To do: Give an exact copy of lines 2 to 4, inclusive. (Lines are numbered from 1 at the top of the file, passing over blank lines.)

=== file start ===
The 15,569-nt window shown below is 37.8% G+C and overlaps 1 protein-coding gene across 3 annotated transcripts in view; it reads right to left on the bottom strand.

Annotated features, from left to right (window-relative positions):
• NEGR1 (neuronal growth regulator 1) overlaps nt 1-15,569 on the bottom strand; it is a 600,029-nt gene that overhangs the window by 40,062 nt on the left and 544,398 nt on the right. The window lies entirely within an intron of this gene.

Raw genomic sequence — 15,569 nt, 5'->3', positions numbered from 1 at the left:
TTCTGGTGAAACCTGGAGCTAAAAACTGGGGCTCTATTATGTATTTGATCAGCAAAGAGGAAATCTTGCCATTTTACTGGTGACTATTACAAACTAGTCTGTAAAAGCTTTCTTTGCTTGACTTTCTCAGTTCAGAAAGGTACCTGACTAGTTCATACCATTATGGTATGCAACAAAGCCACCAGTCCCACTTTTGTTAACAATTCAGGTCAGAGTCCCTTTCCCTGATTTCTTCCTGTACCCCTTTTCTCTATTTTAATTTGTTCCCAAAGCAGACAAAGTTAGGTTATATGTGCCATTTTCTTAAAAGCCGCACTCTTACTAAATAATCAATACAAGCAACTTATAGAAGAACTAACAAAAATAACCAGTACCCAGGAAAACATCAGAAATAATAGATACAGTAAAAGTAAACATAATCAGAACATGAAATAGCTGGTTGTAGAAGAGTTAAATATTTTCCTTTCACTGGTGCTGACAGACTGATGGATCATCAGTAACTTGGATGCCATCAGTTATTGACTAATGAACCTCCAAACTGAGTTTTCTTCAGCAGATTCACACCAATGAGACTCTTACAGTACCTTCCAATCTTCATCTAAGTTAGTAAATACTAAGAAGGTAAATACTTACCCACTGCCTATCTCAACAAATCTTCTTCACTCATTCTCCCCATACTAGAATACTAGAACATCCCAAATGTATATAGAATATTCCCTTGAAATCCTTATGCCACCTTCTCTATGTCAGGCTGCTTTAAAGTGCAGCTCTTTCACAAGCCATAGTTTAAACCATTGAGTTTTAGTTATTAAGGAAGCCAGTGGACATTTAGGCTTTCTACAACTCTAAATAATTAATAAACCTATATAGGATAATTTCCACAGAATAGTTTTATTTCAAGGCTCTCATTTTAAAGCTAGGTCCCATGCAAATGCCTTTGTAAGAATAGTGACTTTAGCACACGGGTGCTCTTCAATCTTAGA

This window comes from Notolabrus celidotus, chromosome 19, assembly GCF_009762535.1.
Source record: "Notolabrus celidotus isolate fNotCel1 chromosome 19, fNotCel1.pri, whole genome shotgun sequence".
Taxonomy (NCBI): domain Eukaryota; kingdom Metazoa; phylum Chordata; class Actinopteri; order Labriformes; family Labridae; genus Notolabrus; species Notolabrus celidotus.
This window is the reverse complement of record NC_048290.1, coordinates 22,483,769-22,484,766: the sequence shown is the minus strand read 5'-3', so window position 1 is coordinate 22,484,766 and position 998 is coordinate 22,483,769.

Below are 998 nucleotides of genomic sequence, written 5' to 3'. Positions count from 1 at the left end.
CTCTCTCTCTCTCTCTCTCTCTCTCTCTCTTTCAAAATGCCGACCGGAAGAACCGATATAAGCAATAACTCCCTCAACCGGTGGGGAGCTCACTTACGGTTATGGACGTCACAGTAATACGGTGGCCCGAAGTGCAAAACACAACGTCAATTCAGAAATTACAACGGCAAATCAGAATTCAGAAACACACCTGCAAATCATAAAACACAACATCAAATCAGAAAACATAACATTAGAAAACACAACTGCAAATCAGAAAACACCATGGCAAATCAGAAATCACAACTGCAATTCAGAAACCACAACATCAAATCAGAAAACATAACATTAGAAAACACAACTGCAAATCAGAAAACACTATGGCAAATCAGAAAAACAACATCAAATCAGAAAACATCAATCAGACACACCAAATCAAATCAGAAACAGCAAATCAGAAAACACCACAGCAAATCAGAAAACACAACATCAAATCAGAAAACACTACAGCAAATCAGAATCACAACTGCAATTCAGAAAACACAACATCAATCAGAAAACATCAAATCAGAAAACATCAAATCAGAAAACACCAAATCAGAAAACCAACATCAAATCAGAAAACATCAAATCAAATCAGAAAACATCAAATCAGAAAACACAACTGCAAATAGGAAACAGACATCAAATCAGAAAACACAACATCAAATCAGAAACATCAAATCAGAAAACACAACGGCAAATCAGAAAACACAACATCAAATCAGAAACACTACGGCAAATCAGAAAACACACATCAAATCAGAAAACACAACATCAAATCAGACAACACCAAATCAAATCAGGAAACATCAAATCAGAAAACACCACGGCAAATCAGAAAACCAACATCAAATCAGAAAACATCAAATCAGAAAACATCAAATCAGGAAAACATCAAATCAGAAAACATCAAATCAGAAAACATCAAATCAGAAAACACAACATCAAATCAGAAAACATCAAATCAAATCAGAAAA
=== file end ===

Annotated features, from left to right (window-relative positions):
• NEGR1 (neuronal growth regulator 1) overlaps nt 1-15,569 on the bottom strand; it is a 600,029-nt gene that overhangs the window by 40,062 nt on the left and 544,398 nt on the right. The window lies entirely within an intron of this gene.

Raw genomic sequence — 15,569 nt, 5'->3', positions numbered from 1 at the left: